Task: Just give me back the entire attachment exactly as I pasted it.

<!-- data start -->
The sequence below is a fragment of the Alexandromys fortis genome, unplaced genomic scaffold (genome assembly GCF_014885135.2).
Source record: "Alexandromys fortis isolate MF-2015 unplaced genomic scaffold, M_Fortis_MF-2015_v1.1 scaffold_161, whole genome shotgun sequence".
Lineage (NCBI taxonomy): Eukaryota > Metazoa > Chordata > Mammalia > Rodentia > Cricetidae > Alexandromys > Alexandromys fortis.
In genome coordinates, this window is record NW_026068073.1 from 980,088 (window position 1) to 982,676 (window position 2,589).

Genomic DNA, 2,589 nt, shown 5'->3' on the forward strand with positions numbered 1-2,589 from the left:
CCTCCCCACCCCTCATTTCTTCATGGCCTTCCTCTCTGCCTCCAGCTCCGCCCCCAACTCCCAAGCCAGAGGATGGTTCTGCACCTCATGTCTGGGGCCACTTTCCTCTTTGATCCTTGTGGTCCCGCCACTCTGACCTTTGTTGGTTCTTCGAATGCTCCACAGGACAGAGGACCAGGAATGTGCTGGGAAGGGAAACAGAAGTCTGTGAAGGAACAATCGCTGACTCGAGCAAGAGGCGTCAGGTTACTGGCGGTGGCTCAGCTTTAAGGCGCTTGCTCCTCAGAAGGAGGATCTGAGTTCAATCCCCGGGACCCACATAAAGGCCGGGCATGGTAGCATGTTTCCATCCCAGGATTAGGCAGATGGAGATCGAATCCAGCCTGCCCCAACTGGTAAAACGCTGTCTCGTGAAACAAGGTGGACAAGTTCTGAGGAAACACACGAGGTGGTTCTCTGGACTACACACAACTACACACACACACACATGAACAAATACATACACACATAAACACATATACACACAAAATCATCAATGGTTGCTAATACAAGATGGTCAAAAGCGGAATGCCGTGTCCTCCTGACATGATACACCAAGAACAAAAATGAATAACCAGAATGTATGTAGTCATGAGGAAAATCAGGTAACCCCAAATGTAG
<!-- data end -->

The sequence below is a fragment of the Alexandromys fortis genome, unplaced genomic scaffold (genome assembly GCF_014885135.2).
Source record: "Alexandromys fortis isolate MF-2015 unplaced genomic scaffold, M_Fortis_MF-2015_v1.1 scaffold_161, whole genome shotgun sequence".
Lineage (NCBI taxonomy): Eukaryota > Metazoa > Chordata > Mammalia > Rodentia > Cricetidae > Alexandromys > Alexandromys fortis.
In genome coordinates, this window is record NW_026068073.1 from 980,088 (window position 1) to 982,676 (window position 2,589).

Genomic DNA, 2,589 nt, shown 5'->3' on the forward strand with positions numbered 1-2,589 from the left:
CCTCCCCACCCCTCATTTCTTCATGGCCTTCCTCTCTGCCTCCAGCTCCGCCCCCAACTCCCAAGCCAGAGGATGGTTCTGCACCTCATGTCTGGGGCCACTTTCCTCTTTGATCCTTGTGGTCCCGCCACTCTGACCTTTGTTGGTTCTTCGAATGCTCCACAGGACAGAGGACCAGGAATGTGCTGGGAAGGGAAACAGAAGTCTGTGAAGGAACAATCGCTGACTCGAGCAAGAGGCGTCAGGTTACTGGCGGTGGCTCAGCTTTAAGGCGCTTGCTCCTCAGAAGGAGGATCTGAGTTCAATCCCCGGGACCCACATAAAGGCCGGGCATGGTAGCATGTTTCCATCCCAGGATTAGGCAGATGGAGATCGAATCCAGCCTGCCCCAACTGGTAAAACGCTGTCTCGTGAAACAAGGTGGACAAGTTCTGAGGAAACACACGAGGTGGTTCTCTGGACTACACACAACTACACACACACACACATGAACAAATACATACACACATAAACACATATACACACAAAATCATCAATGGTTGCTAATACAAGATGGTCAAAAGCGGAATGCCGTGTCCTCCTGACATGATACACCAAGAACAAAAATGAATAACCAGAATGTATGTAGTCATGAGGAAAATCAGGTAACCCCAAATGTAG